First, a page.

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Waring v McDonnell (2018)

Waring v McDonnell (2018)

The Issues

The Claimant and Defendant were cycling in opposite directions on Lodge Lane, Keymer, West Sussex, when they collided head-on. Both sustained personal injury and both pursued claims for damages for personal injury.

The Defendant asserted that should his case fail, he was protected by Qualified One-Way Costs Shifting (“QOCS”) and any order for costs made against him could not be enforced by the Claimant.

The Claimant submitted that the proper interpretation to be given to the word “proceedings” within the context and purpose of CPR 44.13 is that it encompasses the Claimant’s claim against the Defendant, but not the Defendant’s defence of the Claimant’s claim.


Sitting at Brighton County Court, HHJ Venn disagreed with the earlier decision of HHJ Freedman in Ketchion v McEwan in respect of the same issue.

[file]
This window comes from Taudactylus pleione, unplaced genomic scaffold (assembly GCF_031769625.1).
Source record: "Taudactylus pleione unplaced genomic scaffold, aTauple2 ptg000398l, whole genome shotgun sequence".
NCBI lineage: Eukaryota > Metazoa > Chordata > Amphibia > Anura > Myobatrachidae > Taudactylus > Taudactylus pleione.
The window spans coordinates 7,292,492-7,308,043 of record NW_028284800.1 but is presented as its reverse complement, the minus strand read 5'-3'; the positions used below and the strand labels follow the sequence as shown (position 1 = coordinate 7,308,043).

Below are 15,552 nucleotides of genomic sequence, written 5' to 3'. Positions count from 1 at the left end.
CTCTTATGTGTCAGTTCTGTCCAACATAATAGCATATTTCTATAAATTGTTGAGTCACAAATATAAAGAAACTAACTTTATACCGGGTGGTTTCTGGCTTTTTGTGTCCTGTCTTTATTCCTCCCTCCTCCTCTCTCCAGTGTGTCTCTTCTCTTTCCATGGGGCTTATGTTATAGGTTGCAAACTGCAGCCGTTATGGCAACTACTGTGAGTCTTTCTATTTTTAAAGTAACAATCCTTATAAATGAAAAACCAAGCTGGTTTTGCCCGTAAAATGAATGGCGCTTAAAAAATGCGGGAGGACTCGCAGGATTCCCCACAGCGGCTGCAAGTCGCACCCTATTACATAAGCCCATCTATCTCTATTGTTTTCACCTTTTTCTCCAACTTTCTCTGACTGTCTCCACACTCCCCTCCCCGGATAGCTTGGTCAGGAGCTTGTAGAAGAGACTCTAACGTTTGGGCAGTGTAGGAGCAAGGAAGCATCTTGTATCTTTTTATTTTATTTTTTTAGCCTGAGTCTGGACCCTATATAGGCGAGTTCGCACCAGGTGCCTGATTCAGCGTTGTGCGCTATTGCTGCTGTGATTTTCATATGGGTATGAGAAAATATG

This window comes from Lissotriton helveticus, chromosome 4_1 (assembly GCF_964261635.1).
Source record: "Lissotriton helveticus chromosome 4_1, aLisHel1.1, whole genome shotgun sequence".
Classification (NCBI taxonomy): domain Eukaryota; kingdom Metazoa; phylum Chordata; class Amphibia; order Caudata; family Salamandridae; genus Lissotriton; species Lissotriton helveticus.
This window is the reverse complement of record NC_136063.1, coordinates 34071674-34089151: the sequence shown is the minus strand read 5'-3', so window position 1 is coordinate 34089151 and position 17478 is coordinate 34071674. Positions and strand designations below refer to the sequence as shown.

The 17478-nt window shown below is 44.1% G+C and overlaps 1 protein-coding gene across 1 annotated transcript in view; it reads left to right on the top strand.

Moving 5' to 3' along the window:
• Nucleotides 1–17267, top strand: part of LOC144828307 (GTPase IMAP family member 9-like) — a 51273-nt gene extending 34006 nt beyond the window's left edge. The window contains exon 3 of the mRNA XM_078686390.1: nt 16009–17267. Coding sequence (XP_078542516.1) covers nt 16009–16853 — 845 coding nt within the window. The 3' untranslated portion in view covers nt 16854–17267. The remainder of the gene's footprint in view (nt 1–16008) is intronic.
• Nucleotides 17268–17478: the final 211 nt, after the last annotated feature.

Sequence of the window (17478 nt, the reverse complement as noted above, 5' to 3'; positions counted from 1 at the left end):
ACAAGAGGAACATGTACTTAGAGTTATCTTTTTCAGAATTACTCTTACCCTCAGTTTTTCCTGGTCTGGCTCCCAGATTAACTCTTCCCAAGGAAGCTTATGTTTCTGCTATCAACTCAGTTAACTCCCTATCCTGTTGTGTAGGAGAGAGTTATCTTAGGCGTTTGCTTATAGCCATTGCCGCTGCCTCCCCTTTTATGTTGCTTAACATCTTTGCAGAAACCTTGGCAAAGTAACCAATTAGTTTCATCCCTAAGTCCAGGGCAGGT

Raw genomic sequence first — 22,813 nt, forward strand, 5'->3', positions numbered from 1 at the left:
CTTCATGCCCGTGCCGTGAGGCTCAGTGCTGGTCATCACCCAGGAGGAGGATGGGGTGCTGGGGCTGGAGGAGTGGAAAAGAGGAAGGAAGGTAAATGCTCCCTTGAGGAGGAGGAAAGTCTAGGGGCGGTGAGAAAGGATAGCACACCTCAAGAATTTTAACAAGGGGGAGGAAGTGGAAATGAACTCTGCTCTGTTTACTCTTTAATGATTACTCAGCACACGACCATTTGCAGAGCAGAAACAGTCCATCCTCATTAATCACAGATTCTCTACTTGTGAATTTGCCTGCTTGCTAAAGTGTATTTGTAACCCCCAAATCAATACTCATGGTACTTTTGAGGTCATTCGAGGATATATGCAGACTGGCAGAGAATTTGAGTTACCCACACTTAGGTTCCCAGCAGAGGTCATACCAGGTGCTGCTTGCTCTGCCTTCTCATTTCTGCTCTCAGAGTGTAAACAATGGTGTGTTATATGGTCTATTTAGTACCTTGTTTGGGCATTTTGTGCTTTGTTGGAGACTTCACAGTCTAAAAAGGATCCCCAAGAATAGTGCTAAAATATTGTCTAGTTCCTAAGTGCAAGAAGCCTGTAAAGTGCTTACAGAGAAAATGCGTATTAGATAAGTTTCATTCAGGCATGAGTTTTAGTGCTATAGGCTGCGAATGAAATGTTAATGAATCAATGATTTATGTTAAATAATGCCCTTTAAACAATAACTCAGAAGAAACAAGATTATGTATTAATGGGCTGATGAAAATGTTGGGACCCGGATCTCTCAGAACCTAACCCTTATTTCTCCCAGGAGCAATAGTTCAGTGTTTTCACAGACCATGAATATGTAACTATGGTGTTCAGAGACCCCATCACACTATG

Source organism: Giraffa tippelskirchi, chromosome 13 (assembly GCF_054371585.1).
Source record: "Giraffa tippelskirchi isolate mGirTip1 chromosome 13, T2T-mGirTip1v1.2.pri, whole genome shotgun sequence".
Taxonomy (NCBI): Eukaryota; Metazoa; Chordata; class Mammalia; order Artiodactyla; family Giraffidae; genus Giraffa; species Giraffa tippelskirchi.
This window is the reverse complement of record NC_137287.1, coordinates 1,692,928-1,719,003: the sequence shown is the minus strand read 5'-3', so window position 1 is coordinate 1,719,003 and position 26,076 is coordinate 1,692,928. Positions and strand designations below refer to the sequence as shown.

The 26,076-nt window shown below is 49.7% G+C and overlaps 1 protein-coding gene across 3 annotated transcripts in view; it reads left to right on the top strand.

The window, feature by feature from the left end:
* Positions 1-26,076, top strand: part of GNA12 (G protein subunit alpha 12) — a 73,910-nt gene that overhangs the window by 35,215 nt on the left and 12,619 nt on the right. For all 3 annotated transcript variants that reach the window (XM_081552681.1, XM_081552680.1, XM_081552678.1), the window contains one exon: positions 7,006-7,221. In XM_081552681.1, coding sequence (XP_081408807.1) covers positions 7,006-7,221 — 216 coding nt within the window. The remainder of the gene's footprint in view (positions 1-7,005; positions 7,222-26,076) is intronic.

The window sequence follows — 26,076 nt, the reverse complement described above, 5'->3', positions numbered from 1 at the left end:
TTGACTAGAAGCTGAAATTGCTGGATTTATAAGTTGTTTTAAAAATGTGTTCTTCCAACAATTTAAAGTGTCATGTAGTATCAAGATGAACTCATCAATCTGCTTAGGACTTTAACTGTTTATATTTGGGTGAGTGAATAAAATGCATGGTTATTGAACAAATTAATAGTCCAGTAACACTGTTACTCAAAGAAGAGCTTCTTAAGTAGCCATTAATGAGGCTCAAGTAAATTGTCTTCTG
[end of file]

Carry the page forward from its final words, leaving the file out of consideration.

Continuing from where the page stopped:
Having reviewed that earlier decision, amongst many others in coming to her decision, HHJ Venn stated;

The defendant in this case was not an unsuccessful claimant in the claimant’s claim for damages for personal injury (he was not a claimant at all in the claimant’s claim for damages for personal injury); he was an unsuccessful defendant (and an unsuccessful claimant in his counterclaim for damages for personal injury). He only has the protection of the QOCS regime in respect of his claim for damages for personal injury and does not benefit from it in the claimant’s claim for damages for personal injury”.


We now have two competing decisions from the County Courts on this issue so it would seem likely that it will be considered by the Higher Courts at some point.

Some commentators appear to have misinterpreted this decision. The court has separated out two sets of costs. McDonnell (the defendant who then counterclaimed) lost the personal injury claim brought by Waring, and must pay the costs of unsuccessfully defending Waring's claim - there is no QOCS protection. McDonnell’s own personal injury claim (his counterclaim) was unsuccessful but those costs have the benefit of QOCS. Effectively therefore the costs must be apportioned between defending the claim and pursuing the counterclaim.  If McDonnell was insured, then his solicitors will need to have put the insurers on notice and obtained their agreement to conduct the defence. McDonnell’s insurers will then have paid the costs of the unsuccessful defence.

Full Judgment can be found here

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